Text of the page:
The U.S. Army released its new plan to tackle climate change, which the service claims “poses an immediate and serious threat to U.S. national security and affects how and where the Army trains and operates.”
The new “Army Climate Strategy” (ACS) Implementation Plan states that the Army must do more than just “adapt” to climate change because “dangerous levels of greenhouse gases (GHG) have already accumulated in the Earth’s atmosphere.” The service must instead work to mitigate the effects of climate change.
The strategy highlights three main “lines of effort,” including installations, acquisition and logistics, and training.
The Army will work toward making sure installations have “resilient energy and water supply, carbon free electricity, efficient and sustainable infrastructure, sustainable land management, and more.
The Army also vowed to reduce fuel consumption and rely on advanced technology to help mitigate climate change during deployments. Additionally, the service will “train and educate the Army to operate in a climate-altered world.”
“The ACS envisions the Total Army as ‘a resilient and sustainable land force able to operate in all domains with effective mitigation and adaption measures against the key effects of climate change, consistent with Army modernization efforts,’” the strategy’s implementation plan states.
“The effects of climate change will be a feature of global conditions for the foreseeable future. As such, the Army must continually adjust the ACS-IP to reflect the best science and cutting edge technologies. In FY25, the Army will assess progress, revisit assumptions, update and refresh the way ahead,” it adds.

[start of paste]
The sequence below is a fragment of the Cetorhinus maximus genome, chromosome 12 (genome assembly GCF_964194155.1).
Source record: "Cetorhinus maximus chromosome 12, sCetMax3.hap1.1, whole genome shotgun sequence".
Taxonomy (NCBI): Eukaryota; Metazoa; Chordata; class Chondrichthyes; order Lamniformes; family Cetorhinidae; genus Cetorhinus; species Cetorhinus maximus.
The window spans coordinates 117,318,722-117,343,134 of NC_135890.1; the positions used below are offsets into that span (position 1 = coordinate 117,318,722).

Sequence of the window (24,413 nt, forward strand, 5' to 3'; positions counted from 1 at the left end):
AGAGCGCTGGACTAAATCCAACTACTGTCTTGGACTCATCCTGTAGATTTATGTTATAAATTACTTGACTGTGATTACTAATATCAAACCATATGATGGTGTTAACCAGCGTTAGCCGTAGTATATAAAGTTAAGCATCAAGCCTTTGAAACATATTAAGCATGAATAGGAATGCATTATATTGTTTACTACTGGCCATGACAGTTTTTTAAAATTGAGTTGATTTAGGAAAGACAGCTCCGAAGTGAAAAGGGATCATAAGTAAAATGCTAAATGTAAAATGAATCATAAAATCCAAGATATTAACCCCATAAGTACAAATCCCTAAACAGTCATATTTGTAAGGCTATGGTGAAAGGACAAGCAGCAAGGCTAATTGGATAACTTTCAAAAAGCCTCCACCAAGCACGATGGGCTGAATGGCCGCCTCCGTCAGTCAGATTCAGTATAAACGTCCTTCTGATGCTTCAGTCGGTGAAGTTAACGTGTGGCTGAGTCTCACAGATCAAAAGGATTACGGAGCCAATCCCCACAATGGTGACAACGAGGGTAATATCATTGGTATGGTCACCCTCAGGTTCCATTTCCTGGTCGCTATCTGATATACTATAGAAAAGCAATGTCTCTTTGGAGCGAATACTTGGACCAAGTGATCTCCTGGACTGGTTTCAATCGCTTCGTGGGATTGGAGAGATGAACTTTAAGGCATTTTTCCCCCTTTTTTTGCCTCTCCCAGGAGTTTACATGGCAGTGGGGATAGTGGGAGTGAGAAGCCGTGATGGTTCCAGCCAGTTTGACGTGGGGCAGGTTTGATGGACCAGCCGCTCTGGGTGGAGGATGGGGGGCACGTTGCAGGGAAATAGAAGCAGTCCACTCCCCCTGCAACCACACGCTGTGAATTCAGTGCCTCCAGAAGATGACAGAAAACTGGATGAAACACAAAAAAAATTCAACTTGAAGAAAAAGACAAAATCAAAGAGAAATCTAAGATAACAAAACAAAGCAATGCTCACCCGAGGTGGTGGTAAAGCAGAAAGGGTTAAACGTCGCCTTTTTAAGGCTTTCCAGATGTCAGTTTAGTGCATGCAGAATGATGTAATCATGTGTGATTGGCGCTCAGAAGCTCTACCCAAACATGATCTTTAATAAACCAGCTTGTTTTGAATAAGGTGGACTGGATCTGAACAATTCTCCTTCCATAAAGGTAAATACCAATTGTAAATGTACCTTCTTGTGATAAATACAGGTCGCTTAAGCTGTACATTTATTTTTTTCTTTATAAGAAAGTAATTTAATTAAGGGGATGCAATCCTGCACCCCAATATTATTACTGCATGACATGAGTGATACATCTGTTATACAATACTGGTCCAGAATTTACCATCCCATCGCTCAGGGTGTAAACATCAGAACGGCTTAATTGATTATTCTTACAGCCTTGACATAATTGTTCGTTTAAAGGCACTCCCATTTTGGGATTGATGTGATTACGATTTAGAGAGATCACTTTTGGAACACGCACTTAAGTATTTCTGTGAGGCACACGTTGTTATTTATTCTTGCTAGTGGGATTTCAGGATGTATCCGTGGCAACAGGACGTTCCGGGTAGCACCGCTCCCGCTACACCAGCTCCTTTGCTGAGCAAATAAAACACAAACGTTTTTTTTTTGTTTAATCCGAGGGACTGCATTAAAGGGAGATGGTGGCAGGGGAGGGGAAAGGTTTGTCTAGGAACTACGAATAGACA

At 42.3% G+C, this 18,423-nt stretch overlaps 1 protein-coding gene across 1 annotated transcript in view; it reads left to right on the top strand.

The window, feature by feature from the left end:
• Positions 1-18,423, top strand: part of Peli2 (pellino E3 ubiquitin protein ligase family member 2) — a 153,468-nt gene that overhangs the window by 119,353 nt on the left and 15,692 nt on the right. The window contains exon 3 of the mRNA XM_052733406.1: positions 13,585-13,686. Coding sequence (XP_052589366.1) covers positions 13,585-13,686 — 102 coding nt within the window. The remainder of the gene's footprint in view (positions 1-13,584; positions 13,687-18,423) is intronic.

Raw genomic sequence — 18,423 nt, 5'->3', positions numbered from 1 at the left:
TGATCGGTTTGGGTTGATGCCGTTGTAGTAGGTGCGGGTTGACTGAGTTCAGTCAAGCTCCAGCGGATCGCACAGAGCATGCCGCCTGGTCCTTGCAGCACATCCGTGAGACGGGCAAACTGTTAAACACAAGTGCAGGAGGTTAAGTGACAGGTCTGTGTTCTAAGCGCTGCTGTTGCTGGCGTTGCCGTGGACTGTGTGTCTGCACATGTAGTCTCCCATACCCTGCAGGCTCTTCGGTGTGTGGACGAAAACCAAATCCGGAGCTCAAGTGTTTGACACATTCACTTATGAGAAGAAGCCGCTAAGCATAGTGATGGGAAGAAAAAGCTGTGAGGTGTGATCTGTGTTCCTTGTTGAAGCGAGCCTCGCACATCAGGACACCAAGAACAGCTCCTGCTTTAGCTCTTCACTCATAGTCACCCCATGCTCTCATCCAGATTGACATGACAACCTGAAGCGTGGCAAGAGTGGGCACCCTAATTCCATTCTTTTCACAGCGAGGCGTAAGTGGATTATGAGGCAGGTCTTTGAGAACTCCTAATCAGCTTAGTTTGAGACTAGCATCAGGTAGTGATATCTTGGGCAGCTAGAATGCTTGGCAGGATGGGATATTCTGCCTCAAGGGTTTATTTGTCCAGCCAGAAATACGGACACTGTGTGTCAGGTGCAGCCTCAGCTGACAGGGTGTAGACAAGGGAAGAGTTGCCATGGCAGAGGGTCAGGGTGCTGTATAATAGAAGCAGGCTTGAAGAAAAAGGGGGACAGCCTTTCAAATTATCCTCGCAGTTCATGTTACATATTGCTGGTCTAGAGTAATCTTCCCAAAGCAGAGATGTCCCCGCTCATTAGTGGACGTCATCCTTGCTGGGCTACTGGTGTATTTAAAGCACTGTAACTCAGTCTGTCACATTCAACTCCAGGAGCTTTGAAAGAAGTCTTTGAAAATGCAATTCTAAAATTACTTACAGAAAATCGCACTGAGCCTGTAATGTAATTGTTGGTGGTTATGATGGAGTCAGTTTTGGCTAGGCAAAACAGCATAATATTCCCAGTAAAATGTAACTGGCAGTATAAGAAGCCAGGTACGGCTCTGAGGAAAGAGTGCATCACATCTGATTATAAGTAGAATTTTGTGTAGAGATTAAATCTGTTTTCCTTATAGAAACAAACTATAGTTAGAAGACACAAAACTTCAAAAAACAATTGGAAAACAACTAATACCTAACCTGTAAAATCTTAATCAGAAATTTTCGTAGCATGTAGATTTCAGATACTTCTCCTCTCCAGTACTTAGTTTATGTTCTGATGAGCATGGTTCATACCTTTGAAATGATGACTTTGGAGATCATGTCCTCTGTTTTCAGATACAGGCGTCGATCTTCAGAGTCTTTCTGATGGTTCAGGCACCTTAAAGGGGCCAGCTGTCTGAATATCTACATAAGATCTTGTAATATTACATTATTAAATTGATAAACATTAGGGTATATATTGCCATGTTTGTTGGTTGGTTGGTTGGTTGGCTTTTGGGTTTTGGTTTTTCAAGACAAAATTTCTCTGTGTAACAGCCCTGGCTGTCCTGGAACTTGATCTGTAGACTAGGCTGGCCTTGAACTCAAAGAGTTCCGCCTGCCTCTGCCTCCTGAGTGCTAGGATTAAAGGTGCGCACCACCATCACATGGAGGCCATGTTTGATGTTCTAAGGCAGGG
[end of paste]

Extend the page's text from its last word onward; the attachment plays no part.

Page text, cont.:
The Army’s plan comes after John Kirby, coordinator for strategic communications at the National Security Council, said climate change can “force” military invention after once again calling it a “national security issue.”
During a July press conference, Kirby said climate change is a “driver of actual missions” because it creates “instability” and “insecurity.”
“It’s a driver of actual missions, because climate change creates instability, which creates insecurity in some places,” Kirby said at the time. “And you can end up — the fighting in Syria started, really, as a result of a drought. And so, there’s — there’s a — it can actually drive military missions and force the military to become involved in places and at times where they wouldn’t have had to otherwise.”
Kirby added that President Joe Biden believes climate change is a “very important issue for our own national security.”
“And we’re going to — we’re going to treat it that way,” Kirby concluded.